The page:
A lost pair of sunglasses might be chalked up to carelessness. A missing gold chain could have slipped off in a hotel room. Even an iPhone could have been misplaced in a rush to get through airport security. But eventually, it seemed clear that something was amiss in the baggage hold of El Al Airlines.
The mysterious trickle of disappearing items continued for months, and passengers at JFK Airport complained until the airline’s officials installed a video camera in the luggage hold. Then, the authorities said, they found the culprits.
Seven baggage handlers working on contract for the airline, which regularly flies between New York and Israel, were seen rifling through the bags that they were hired to load and unload onto the airline’s 747 aircraft, officials said.
They filled their pockets and their pant legs with cash, jewelry, cameras and computers — and even stole a $5,000 Seiko watch and a Sony PlayStation, officials said.
“When air travelers check their luggage with an airline, there is an implicit trust that their bags and their contents will meet them at their destination,” the Queens district attorney, Richard A. Brown, said in a statement on Friday. “It is always disheartening as a traveler to find that trust to be broken.”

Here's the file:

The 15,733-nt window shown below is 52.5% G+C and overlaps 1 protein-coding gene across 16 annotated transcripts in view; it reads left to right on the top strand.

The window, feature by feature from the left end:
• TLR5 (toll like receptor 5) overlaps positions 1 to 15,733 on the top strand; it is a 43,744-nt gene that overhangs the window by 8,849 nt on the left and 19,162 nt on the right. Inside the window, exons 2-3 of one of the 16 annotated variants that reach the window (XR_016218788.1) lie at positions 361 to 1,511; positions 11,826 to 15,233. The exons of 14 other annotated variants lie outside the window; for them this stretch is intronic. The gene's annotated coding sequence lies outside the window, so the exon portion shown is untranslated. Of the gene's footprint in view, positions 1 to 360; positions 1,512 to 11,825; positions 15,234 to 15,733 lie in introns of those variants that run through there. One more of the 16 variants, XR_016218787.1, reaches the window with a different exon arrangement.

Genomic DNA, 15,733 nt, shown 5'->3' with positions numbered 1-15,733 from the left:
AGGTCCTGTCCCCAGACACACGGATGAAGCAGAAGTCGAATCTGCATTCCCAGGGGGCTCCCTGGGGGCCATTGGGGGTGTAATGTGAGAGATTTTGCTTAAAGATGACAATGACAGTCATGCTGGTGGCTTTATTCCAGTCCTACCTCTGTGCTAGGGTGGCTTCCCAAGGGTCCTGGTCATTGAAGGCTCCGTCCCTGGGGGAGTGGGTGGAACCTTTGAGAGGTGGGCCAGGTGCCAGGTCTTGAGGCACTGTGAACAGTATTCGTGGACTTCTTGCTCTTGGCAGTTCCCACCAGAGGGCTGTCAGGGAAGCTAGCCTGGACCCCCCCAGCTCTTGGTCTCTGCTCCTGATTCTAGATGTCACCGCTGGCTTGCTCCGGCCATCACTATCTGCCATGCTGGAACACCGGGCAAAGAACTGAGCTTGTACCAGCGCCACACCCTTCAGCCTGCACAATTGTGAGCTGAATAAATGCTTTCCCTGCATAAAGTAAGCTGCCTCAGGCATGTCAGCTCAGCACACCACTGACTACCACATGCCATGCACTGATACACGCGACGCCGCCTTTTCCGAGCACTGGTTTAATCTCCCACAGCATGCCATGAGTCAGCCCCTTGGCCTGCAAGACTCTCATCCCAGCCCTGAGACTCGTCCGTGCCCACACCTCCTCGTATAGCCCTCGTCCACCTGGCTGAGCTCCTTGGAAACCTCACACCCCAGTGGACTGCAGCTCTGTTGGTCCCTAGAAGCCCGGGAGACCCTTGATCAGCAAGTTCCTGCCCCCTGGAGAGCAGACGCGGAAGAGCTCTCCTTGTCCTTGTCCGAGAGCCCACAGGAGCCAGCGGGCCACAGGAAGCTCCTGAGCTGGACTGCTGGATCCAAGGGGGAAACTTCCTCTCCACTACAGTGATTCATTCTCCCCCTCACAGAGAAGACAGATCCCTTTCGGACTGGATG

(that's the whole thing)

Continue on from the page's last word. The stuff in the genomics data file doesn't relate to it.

The baggage handlers were identified as Tristan Bredwood, 22; Udhoo Doodnauth, 27; Julio Salas, 44; Dashawn Schooler, 25; Romaine Smith, 25; Oshaine Christie, 22; and Nkosi Cunningham, 24. None have entered pleas.
Mr. Smith and Mr. Cunningham were released on their own recognizance but ordered to return to court in the fall. The rest remained held, with bail set at $1,000. The authorities said the suspects admitted to stealing many of the items, some of which were later recovered from their homes and cars.
They were all arrested Wednesday, arraigned Thursday night in Queens Criminal Court and variously charged with third- and fourth-degree larceny, third-, fourth-, and fifth-degree criminal possession of stolen property, fourth-degree criminal mischief, petty larceny and attempted petty larceny.